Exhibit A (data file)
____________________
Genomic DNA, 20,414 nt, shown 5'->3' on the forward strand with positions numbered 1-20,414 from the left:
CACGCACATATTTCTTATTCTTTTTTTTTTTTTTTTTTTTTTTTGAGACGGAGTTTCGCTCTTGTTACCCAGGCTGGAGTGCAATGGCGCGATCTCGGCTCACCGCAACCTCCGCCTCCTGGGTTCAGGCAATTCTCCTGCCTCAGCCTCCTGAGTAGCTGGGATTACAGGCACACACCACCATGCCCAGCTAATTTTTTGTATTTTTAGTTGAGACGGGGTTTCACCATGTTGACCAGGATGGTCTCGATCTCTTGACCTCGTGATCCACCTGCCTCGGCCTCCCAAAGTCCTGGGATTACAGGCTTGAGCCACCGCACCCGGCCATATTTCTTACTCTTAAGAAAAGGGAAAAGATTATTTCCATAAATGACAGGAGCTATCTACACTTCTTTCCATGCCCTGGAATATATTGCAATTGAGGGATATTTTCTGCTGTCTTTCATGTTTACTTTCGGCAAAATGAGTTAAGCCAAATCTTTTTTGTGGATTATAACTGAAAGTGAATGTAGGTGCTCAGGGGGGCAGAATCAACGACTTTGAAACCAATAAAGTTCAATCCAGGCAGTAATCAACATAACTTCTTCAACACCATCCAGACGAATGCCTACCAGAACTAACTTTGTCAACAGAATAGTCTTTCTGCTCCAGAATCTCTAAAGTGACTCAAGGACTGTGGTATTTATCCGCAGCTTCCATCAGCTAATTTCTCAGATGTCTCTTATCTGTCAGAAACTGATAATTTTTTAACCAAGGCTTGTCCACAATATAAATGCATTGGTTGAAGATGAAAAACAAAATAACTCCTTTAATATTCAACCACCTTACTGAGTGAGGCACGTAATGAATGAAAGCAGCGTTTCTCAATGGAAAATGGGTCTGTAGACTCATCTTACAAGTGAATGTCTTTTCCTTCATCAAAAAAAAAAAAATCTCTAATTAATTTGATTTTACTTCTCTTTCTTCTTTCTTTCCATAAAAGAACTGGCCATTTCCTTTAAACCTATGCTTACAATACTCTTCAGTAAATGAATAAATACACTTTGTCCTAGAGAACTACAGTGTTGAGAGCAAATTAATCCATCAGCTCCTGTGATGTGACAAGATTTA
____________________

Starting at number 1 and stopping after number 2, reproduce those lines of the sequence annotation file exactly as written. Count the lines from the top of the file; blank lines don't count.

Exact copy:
Genomic DNA, 20,414 nt, shown 5'->3' on the forward strand with positions numbered 1-20,414 from the left:
CACGCACATATTTCTTATTCTTTTTTTTTTTTTTTTTTTTTTTTGAGACGGAGTTTCGCTCTTGTTACCCAGGCTGGAGTGCAATGGCGCGATCTCGGCTCACCGCAACCTCCGCCTCCTGGGTTCAGGCAATTCTCCTGCCTCAGCCTCCTGAGTAGCTGGGATTACAGGCACACACCACCATGCCCAGCTAATTTTTTGTATTTTTAGTTGAGACGGGGTTTCACCATGTTGACCAGGATGGTCTCGATCTCTTGACCTCGTGATCCACCTGCCTCGGCCTCCCAAAGTCCTGGGATTACAGGCTTGAGCCACCGCACCCGGCCATATTTCTTACTCTTAAGAAAAGGGAAAAGATTATTTCCATAAATGACAGGAGCTATCTACACTTCTTTCCATGCCCTGGAATATATTGCAATTGAGGGATATTTTCTGCTGTCTTTCATGTTTACTTTCGGCAAAATGAGTTAAGCCAAATCTTTTTTGTGGATTATAACTGAAAGTGAATGTAGGTGCTCAGGGGGGCAGAATCAACGACTTTGAAACCAATAAAGTTCAATCCAGGCAGTAATCAACATAACTTCTTCAACACCATCCAGACGAATGCCTACCAGAACTAACTTTGTCAACAGAATAGTCTTTCTGCTCCAGAATCTCTAAAGTGACTCAAGGACTGTGGTATTTATCCGCAGCTTCCATCAGCTAATTTCTCAGATGTCTCTTATCTGTCAGAAACTGATAATTTTTTAACCAAGGCTTGTCCACAATATAAATGCATTGGTTGAAGATGAAAAACAAAATAACTCCTTTAATATTCAACCACCTTACTGAGTGAGGCACGTAATGAATGAAAGCAGCGTTTCTCAATGGAAAATGGGTCTGTAGACTCATCTTACAAGTGAATGTCTTTTCCTTCATCAAAAAAAAAAAAATCTCTAATTAATTTGATTTTACTTCTCTTTCTTCTTTCTTTCCATAAAAGAACTGGCCATTTCCTTTAAACCTATGCTTACAATACTCTTCAGTAAATGAATAAATACACTTTGTCCTAGAGAACTACAGTGTTGAGAGCAAATTAATCCATCAGCTCCTGTGATGTGACAAGATTTA